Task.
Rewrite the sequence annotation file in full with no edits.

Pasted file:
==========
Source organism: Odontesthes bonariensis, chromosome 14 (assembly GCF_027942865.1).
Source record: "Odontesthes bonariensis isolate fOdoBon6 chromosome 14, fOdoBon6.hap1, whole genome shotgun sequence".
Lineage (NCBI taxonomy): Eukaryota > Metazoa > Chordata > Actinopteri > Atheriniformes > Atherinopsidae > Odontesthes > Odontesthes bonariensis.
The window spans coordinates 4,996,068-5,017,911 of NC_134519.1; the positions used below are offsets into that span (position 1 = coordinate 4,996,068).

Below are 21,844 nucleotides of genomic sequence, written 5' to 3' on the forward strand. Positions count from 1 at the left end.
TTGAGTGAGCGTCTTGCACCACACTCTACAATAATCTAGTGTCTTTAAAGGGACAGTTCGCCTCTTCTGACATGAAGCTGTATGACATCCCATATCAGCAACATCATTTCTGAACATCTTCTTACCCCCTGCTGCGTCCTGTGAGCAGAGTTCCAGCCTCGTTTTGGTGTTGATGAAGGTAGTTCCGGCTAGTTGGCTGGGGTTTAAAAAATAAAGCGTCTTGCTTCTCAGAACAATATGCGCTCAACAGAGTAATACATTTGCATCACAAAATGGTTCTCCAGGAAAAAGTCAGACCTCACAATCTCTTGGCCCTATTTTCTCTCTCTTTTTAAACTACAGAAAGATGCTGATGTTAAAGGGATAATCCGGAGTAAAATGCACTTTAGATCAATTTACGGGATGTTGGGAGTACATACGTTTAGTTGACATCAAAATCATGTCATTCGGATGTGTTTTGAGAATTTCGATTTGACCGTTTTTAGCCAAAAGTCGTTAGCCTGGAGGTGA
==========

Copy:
Source organism: Odontesthes bonariensis, chromosome 14 (assembly GCF_027942865.1).
Source record: "Odontesthes bonariensis isolate fOdoBon6 chromosome 14, fOdoBon6.hap1, whole genome shotgun sequence".
Lineage (NCBI taxonomy): Eukaryota > Metazoa > Chordata > Actinopteri > Atheriniformes > Atherinopsidae > Odontesthes > Odontesthes bonariensis.
The window spans coordinates 4,996,068-5,017,911 of NC_134519.1; the positions used below are offsets into that span (position 1 = coordinate 4,996,068).

Below are 21,844 nucleotides of genomic sequence, written 5' to 3' on the forward strand. Positions count from 1 at the left end.
TTGAGTGAGCGTCTTGCACCACACTCTACAATAATCTAGTGTCTTTAAAGGGACAGTTCGCCTCTTCTGACATGAAGCTGTATGACATCCCATATCAGCAACATCATTTCTGAACATCTTCTTACCCCCTGCTGCGTCCTGTGAGCAGAGTTCCAGCCTCGTTTTGGTGTTGATGAAGGTAGTTCCGGCTAGTTGGCTGGGGTTTAAAAAATAAAGCGTCTTGCTTCTCAGAACAATATGCGCTCAACAGAGTAATACATTTGCATCACAAAATGGTTCTCCAGGAAAAAGTCAGACCTCACAATCTCTTGGCCCTATTTTCTCTCTCTTTTTAAACTACAGAAAGATGCTGATGTTAAAGGGATAATCCGGAGTAAAATGCACTTTAGATCAATTTACGGGATGTTGGGAGTACATACGTTTAGTTGACATCAAAATCATGTCATTCGGATGTGTTTTGAGAATTTCGATTTGACCGTTTTTAGCCAAAAGTCGTTAGCCTGGAGGTGA